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The Narrowing Window of Eligibility for

Capital Punishment


The more we learn what happens in our minds and brains, the more
difficult capital punishment becomes in the United States. At least, that is
what the Supreme Court is discovering. Apart from questions concerning
racial disproportionality in seeking or imposing the death penalty, the
ambivalent evidence concerning any deterrent impact it may have and the
very substantial evidence that its cost far outweighs that of life
imprisonment without parole, after Madison v. Alabama, prosecutors who
consider seeking the death penalty will have to weigh one more
consideration: the likelihood that, even if they obtain it, the defendant’s
future neurodegenerative decline may preclude its imposition.
For nearly a decade, the Court has acknowledged the psychological
and neuroanatomical learning that behavioral and decision-making
characteristics of adolescents and young adults incline them to risk-taking,
inability to project future consequences, and susceptibility to peer pressure
in ways that constitutionally must affect their susceptibility to punishment.
That kids are different may seem a trite observation, now that it is
unconstitutional to impose life without the possibility of parole on
juveniles for non-homicide offenses,1 and to do so even for homicide
offenses without an individualized sentencing process that specifically
considers those features of youth,2 but just fifteen years ago it was
constitutional to impose the death penalty on a child.3 And just eighteen
years ago it was constitutional to impose the death penalty on a
developmentally disabled person. 4 And until last month, it was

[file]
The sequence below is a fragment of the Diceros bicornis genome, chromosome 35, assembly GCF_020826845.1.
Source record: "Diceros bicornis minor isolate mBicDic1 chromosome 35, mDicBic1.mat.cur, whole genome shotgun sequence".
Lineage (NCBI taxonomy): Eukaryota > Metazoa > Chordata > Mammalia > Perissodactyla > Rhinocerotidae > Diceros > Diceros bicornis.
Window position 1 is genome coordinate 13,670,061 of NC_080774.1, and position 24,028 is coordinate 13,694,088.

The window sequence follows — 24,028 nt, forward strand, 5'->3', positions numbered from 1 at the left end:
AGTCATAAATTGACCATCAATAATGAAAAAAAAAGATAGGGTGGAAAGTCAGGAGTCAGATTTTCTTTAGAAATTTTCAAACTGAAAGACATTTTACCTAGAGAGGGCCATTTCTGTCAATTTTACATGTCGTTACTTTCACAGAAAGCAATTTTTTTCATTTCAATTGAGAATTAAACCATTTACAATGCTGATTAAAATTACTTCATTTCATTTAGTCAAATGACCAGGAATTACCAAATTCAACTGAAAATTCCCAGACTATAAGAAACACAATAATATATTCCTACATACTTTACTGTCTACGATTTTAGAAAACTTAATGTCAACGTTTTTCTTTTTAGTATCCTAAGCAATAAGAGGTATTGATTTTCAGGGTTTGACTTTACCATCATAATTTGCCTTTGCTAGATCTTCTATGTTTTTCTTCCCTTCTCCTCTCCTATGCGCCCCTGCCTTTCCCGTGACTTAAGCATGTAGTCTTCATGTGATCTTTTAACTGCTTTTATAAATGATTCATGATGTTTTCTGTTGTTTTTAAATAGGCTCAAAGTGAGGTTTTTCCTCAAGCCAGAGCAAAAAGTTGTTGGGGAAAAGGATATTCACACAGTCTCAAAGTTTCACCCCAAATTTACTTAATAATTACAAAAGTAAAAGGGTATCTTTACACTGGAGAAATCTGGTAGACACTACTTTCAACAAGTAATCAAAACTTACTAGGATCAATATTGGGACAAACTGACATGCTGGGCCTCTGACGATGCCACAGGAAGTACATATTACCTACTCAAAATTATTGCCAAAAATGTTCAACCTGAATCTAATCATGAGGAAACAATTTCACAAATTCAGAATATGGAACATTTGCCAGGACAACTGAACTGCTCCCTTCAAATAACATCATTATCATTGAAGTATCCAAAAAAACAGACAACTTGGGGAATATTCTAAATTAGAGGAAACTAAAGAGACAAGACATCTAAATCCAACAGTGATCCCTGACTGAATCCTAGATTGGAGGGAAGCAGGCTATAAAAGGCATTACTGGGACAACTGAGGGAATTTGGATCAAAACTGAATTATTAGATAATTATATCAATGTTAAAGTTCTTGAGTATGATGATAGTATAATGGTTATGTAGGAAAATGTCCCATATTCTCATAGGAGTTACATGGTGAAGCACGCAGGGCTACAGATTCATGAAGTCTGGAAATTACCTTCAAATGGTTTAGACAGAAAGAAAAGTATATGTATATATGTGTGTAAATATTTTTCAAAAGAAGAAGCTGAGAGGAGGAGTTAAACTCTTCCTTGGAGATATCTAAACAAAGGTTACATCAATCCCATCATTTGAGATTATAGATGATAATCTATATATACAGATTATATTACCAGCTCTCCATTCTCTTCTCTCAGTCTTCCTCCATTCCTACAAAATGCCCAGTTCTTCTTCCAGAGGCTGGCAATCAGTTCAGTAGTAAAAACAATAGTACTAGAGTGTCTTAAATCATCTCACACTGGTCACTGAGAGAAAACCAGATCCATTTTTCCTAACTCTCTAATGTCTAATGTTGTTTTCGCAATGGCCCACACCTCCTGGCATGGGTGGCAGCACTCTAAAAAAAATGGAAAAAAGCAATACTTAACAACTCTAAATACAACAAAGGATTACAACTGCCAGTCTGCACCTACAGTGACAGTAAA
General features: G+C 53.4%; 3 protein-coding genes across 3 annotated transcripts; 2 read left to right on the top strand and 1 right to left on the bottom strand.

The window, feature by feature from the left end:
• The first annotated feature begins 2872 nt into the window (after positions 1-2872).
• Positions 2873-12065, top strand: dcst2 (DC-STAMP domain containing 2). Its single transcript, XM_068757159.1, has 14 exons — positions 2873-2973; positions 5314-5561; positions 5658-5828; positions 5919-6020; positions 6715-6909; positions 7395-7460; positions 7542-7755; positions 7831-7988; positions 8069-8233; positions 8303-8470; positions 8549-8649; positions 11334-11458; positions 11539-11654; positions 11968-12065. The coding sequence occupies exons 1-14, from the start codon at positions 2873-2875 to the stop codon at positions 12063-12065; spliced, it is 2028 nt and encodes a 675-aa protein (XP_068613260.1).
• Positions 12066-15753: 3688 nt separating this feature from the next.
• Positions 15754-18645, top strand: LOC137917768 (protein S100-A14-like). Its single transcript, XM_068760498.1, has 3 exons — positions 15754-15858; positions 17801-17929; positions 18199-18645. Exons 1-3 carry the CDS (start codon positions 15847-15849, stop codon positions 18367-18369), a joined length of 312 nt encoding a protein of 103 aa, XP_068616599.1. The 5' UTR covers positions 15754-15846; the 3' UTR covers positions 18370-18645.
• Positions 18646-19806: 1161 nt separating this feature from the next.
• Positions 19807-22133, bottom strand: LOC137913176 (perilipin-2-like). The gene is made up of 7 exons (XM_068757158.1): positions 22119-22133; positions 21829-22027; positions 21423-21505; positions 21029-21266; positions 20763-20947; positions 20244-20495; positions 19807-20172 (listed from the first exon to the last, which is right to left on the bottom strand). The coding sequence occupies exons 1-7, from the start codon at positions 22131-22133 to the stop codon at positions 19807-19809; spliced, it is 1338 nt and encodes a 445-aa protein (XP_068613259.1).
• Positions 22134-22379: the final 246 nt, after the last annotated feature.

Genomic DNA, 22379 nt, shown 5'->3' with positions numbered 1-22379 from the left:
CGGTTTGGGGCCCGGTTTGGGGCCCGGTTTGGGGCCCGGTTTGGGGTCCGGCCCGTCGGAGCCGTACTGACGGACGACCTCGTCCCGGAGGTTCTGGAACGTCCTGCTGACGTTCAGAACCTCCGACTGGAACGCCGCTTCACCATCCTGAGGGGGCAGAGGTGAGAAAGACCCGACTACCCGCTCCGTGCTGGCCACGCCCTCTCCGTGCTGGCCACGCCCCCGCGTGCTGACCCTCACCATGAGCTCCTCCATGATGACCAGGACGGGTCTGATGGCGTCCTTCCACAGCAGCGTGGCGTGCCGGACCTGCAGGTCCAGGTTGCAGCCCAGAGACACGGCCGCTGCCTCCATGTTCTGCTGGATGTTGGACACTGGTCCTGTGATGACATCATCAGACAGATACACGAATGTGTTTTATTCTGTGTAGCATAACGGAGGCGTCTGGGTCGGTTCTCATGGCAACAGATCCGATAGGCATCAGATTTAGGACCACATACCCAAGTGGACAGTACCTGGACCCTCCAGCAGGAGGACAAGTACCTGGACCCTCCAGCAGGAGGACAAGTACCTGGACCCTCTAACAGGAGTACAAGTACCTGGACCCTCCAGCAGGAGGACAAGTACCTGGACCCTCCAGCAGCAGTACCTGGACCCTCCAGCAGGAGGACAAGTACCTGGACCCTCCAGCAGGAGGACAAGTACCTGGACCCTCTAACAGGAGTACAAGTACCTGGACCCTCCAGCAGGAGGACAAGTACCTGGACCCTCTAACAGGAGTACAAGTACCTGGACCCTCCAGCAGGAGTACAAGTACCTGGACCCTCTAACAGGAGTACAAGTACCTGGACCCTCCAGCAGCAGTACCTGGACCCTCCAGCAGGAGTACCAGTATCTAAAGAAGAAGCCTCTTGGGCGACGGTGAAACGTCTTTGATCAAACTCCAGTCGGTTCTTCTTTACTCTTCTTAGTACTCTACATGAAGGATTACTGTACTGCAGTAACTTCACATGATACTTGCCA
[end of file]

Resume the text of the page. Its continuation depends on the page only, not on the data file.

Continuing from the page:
* David M. Siegel is a Professor of Law and Director of the Center for Law and Social
Responsibility at New England Law|Boston.
1 Graham v. Florida, 560 U.S. 48 (2010).
2 Miller v. Alabama, 567 U.S. 460 (2012).
3 Roper v. Simmons, 543 U.S. 551 (2005).

4 Atkins v. Virginia, 536 U.S. 304 (2002). While there was no similar change in

understanding developmental disabilities over the same period, there has been a significant
change in care and service for developmentally disabled persons since the 1960s, from care


102 New England Law Review Forum Vol. 52

constitutional to execute someone who didn’t understand the reason they

were being executed if that lack of understanding was due to dementia. 5
The constitutional tests for the essential cognitive and affective
prerequisites for subjection to the criminal legal system are deceptively
simple. Competence to stand trial requires only the ability to consult with
counsel with “a reasonable degree of rational understanding” and both a
“rational as well as a factual understanding of the proceedings against”
one.6 Notwithstanding what most would consider the added complexity of
conducting a criminal trial, the Court has held that this same standard
applies for competence to represent oneself,7 or plead guilty – even in a
capital case.8 The Court acknowledged increased forensic psychological
research and understanding in the 1980s and 1990s that produced a more
refined competence construct, or perhaps recognized just how often people
with serious mental illness end up in the criminal legal system, in 2008
when it permitted states to require more of those with serious mental
illness who wish to represent themselves at trial,9 even though they would
have been competent to stand trial with counsel.
While the constitution requires no specific cognitive ability to suffer
punishment in general, it does require that a person being executed at least
rationally understand why they are being executed.10 Notwithstanding Dr.
Johnson’s observations about the mental clarity impending execution
brings, perhaps unsurprisingly people waiting to be killed have been
becoming insane since at least the time of Sir Edward Coke. 11 The
“humanity of the English law,” explained Blackstone, forbade execution of
a defendant who became “of nonsound memory” after sentencing because
– had the defendant not been insane – he might have had an argument
against his execution.12 Apart from being inhumane, executing the insane
wasn’t thought much of a deterrent and – since mentally disordered people
were not seen as of equal worth – killing them wasn’t adequate retribution
for the death of a non-disordered person.13

principally in large, public institutions isolated from society to a mainstreaming in education,

appropriate occupational settings and smaller community-based residences. See Nick Bouras
& John Jacobson, Mental Health Care for People with Mental Retardation: A Global Perspective, 1(3)